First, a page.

MILAN – Small communities living in remote parts of the developing world have to deal with serious health problems every day due to lack of clean water. Now, thanks to new solar energy technologies, the residents of a small Mexican village have started to produce purified drinking water. A research launched by Desalination magazine, carried out by the Massachusetts Institute of Technology (MIT), who are following the development of this new type of technology step by step, have developed and implemented a method for making the water purifying system self-sufficient on the long term.
La Mancalona village
La Mancalona is a village of about 450 indigenous inhabitants, mostly subsistence farmers and beekeepers. In their document, experts describe the technical and economic models used for the conversion of technology from the laboratory to the field and the various steps needed to shape it within the community. The technology works with electric energy produced by solar panels: the electricity is used to power the pumps that push the water through a filter. The process is known as "Photovoltaic powered reverse osmosis” and the system implemented at La Mancalona uses two solar panels producing about 1,000 litres of purified rain water a day. Thanks to these development methods, the inhabitants of the village are able to manage water purification systems.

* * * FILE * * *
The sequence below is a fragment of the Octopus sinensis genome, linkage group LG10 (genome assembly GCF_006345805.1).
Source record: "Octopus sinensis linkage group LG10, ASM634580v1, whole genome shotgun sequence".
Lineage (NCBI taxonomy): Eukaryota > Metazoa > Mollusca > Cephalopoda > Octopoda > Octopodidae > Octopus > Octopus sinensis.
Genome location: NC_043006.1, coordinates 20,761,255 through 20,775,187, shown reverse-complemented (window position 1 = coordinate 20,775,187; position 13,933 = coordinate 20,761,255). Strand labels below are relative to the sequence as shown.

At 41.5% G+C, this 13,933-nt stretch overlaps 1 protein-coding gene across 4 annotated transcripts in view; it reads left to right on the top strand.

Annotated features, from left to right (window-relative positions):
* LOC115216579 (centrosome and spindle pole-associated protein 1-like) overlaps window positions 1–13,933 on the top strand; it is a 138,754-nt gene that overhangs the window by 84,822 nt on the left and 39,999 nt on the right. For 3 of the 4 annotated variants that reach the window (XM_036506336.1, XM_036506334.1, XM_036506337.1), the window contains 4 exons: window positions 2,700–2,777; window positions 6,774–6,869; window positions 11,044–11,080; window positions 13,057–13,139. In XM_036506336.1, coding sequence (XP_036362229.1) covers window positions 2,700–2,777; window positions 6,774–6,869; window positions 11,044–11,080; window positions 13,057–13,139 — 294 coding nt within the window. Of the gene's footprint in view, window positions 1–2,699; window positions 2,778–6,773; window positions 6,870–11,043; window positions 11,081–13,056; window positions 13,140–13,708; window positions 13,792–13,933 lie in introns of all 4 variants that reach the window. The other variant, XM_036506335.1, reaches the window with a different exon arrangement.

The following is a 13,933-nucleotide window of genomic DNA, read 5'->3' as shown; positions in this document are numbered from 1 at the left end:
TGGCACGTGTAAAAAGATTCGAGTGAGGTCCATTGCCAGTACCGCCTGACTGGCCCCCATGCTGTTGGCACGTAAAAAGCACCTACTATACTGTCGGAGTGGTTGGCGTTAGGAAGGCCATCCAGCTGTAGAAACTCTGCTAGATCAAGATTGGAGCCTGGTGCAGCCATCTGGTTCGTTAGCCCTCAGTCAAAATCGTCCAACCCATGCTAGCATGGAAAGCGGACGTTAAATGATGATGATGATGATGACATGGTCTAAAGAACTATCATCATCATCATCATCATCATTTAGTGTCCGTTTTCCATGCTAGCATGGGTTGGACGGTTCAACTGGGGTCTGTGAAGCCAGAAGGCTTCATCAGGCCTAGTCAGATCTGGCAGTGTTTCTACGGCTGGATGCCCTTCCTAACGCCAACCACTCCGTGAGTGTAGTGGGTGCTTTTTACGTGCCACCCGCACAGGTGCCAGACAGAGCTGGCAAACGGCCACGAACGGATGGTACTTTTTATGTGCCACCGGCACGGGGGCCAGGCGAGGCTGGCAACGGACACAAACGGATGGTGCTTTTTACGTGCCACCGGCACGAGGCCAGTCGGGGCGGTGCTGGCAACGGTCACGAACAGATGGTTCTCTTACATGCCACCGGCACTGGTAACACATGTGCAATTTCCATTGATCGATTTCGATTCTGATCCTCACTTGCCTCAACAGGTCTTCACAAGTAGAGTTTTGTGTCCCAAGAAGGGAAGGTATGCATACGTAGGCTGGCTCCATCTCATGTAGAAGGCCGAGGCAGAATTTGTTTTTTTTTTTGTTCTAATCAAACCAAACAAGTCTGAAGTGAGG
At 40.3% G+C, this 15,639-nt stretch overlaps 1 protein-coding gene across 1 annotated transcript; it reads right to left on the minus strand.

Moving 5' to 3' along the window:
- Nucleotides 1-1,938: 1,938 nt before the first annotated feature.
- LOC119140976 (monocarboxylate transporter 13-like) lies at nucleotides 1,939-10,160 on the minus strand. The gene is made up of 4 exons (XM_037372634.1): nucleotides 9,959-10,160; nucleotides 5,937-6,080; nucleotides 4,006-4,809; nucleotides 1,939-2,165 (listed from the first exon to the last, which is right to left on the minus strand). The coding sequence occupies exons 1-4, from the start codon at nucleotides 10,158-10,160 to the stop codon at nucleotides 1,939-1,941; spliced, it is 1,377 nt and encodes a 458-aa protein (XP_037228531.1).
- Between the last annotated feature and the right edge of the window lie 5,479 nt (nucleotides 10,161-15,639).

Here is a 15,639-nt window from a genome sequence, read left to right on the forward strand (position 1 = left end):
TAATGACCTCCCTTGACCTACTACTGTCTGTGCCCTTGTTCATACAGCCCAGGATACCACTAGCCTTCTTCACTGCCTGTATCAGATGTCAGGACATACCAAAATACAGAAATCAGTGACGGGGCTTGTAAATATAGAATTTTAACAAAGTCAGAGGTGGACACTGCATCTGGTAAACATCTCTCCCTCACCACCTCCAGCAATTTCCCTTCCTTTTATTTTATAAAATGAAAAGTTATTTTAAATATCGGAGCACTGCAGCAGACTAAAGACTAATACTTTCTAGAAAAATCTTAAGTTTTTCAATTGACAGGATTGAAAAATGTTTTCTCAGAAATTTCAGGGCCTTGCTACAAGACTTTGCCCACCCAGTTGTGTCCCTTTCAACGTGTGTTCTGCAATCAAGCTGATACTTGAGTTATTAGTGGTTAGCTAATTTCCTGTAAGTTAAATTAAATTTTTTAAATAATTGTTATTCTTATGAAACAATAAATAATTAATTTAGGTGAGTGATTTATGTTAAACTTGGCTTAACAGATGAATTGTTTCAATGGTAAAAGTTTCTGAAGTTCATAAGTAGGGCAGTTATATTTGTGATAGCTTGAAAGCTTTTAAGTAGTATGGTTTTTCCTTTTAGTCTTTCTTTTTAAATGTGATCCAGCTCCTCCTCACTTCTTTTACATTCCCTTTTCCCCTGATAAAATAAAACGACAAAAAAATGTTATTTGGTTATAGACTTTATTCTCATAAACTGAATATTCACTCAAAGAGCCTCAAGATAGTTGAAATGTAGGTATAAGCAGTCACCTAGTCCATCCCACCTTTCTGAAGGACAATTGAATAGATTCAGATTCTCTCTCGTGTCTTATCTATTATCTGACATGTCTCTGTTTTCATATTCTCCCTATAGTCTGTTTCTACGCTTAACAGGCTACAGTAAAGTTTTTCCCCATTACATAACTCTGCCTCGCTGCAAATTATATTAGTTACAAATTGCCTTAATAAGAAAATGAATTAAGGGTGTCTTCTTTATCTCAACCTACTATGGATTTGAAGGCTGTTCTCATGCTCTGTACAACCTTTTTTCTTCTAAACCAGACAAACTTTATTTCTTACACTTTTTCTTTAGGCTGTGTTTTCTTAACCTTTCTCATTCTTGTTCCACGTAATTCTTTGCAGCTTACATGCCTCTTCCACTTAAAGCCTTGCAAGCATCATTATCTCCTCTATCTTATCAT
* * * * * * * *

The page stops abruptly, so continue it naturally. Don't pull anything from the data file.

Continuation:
A self-sufficient business
Steven Dubowsky, professor emeritus in mechanical engineering at the MIT claims that, through careful planning, communities can operate with hi-tech systems. It is possible to change the culture in under-resourced countries and in this case it has been proven, because technicians used their knowledge for the production of a high quality system and have trained the community to use this potential in a sustainable manner. The system is managed like a community business: the inhabitants of the village pay a set price for purified water and this amount makes the system self-sustainable according to the researchers. The community pays 5 pesos for 20 litres. A price established according to the possibilities of the inhabitants, which on an economic scale, represents about a tenth of the cost that villages would pay to reach the closest centre.
by editorial staff